McCain Feingold campaign finance law already unraveling

Published Friday, December 19, 2003, in National Review Online
Supreme Irrelevance: Will the high court be undone by political
By John R. Lott, Jr.

When is a television station not a television station? How about if it
owned by the National Rifle Association? It may not seem momentous, but
the NRA's announcement this week that it might buy a television or
station has sent shockwaves through campaign-finance-regulation
and may ultimately undo last week's Supreme Court decision upholding
McCain-Feingold. If the NRA were recognized as a media organization, it
would be free to say what it wanted about political candidates, not
constrained by any campaign-finance laws. No worries about
restrictions on
independent campaign expenditures.

General Electric or Time Warner or Viacom own television companies and
easily produce positive news coverage for favored candidates. No one
seriously think of limiting the number of their favorable news stories
a candidate or the ads that they could take out advertising the
show. But right now the NRA is not the media and without getting a
exemption, the campaign-finance laws restrict what radio or television
the NRA can run.

So what distinguishes the NRA from these companies? Surely, not that
are nonprofit. Churches own radio and television stations and publish

Possibly the NRA is simply different because it has a well-known
opinion. But doesn't theNew York Times or the Washington Post also
have a
well-known stance on gun control? Newspapers can run an editorial or
stories supporting candidates any day. Unlike everyone else, the media
mention a candidate's name during the 60 days before the general
Yet, the NRA is forbidden from placing an ad next to the editorials in
those very same newspapers.

It is not even really clear whether the NRA even has to buy a
station to qualify as part of the media. The NRA already is one of the
biggest magazine publishers in the country, with about a dozen
publications, and provides news on their website.

Just this September when the Supreme Court heard the challenges to the
newest campaign-finance rules (the McCain-Feingold law), Justice
Scalia anticipated this problem with campaign finance. During the oral
arguments he noted: "if history teaches us anything, [it] is that when
plug one means of expression, the money will go to whatever means of
expression are left."

By trying to become part of the media, the NRA has shown ultimate
unenforceability of campaign-finance rules.

Not surprisingly, the NRA's actions have generated outrage. Senator
Kerry demanded that the Federal Election Commission block any attempt
the NRA to get a media exemption claiming: "We urge you to prevent the
from hijacking America's airwaves with the gun lobby's money."

It has been a brutal couple of months for campaign-finance reform.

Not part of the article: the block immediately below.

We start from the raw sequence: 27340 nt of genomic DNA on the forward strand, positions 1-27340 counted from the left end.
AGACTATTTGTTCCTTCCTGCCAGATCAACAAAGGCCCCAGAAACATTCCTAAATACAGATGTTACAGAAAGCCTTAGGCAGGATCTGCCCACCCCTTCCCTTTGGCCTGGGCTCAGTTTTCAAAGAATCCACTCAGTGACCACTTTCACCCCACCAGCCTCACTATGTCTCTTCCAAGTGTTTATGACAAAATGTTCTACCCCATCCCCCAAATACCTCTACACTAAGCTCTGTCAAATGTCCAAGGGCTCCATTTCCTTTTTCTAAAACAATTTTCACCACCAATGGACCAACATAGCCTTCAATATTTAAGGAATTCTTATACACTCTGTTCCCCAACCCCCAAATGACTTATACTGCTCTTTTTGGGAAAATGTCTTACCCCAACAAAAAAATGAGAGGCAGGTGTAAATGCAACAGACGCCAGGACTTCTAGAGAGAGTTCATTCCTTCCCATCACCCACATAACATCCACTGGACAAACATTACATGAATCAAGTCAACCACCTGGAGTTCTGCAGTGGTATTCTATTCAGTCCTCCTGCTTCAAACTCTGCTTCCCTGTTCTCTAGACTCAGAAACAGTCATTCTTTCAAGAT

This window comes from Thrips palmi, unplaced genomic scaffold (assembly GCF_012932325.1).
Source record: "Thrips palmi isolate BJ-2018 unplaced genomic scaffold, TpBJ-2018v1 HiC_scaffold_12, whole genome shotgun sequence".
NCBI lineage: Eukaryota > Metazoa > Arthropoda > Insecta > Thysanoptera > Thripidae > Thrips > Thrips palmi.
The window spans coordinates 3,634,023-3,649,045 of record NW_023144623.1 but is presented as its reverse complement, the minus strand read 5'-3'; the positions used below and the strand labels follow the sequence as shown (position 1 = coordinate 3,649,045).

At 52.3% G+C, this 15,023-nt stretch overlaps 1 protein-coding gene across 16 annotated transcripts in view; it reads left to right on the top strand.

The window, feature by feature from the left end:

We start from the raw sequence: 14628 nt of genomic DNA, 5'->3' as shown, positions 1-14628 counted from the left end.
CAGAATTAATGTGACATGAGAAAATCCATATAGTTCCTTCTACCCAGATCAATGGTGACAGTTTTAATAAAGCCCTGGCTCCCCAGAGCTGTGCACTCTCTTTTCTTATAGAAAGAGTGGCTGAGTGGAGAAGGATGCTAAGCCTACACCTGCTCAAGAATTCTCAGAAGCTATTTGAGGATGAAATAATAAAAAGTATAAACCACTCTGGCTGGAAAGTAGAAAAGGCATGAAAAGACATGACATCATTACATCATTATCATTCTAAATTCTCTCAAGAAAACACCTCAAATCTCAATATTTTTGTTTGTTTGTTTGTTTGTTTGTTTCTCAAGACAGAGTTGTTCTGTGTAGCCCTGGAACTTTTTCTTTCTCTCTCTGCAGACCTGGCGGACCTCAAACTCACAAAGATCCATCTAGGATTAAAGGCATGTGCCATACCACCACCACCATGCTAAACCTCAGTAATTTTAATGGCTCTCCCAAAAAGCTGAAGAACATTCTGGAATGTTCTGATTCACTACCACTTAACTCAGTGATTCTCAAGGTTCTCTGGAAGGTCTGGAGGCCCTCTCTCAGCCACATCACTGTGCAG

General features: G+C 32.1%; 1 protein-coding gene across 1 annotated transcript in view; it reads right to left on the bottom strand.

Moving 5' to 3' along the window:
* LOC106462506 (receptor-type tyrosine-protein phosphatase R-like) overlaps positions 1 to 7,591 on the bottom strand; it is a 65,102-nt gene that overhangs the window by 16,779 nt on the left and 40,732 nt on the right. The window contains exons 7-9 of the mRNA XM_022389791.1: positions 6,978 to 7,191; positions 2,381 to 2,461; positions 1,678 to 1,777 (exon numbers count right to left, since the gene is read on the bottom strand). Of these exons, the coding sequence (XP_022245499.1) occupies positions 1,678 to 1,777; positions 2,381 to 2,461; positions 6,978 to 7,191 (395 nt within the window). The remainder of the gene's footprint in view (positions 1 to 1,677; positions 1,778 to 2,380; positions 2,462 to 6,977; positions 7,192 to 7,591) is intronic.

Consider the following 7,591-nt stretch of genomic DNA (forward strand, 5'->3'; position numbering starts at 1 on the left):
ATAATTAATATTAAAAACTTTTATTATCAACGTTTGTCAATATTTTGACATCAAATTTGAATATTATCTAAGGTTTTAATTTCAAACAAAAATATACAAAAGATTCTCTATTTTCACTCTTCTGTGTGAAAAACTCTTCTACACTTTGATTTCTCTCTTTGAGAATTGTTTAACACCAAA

Democratic presidential candidates have abandoned public financing.
Candidates who have long claimed the system necessary for helping
challengers now say when their own campaigns are on the line that
financing entrenches incumbents.

Campaign-finance reform will undoubtedly also survive recent scandals.
Even the revelation of a Brooklyn city-council candidate who was
apparently the first to realize that you could use donations to get
matching funds and then hire those same donors as political consultants
with the government money. With New York City offering four dollars of
matching funds for every dollar raised, few legal investments provide
kind of return.

Others have noted that if Governor Dean, Senator Kerry, and President
hadn't opted out of the public-finance system, the program would be
out of
money now. Taxpayers have simply been unwilling to even redirect some
the taxes that they have to pay anyway into the system. When you have
Federal Election Commission just announcing that Lyndon LaRouche, the
perennial conspiracy-theorist candidate and convicted felon, will soon
a check from the government for $840,000, taxpayer distaste for the
is quite understandable.

Yet, despite these various problems, the events surrounding the NRA
week may be something quite different — the effective end of campaign-
finance regulations. News organizations will rightly claim that they
cannot do their jobs if campaign-finance regulations are applied to
Surely even the liberal majority on the Supreme Court will realize that
regulating the content of news stories or stopping the media from
advertising their shows goes too far.

But what really distinguishes General Electric's versus General
ability to influence elections? Is it really simply GE's ownership of
television networks? Can Unions buy radio stations? Can anyone possibly
rationalize such distinctions?

It looks like Scalia was right. Before the Supreme Court's decision was
even issued last week to uphold McCain-Feingold parts of the
were already coming apart.

John Lott, a resident scholar at the American Enterprise Institute, is
author of The Bias Against Guns (Regnery 2003). He served as an unpaid
statistical expert for the plaintiffs challenging McCain-Feingold.
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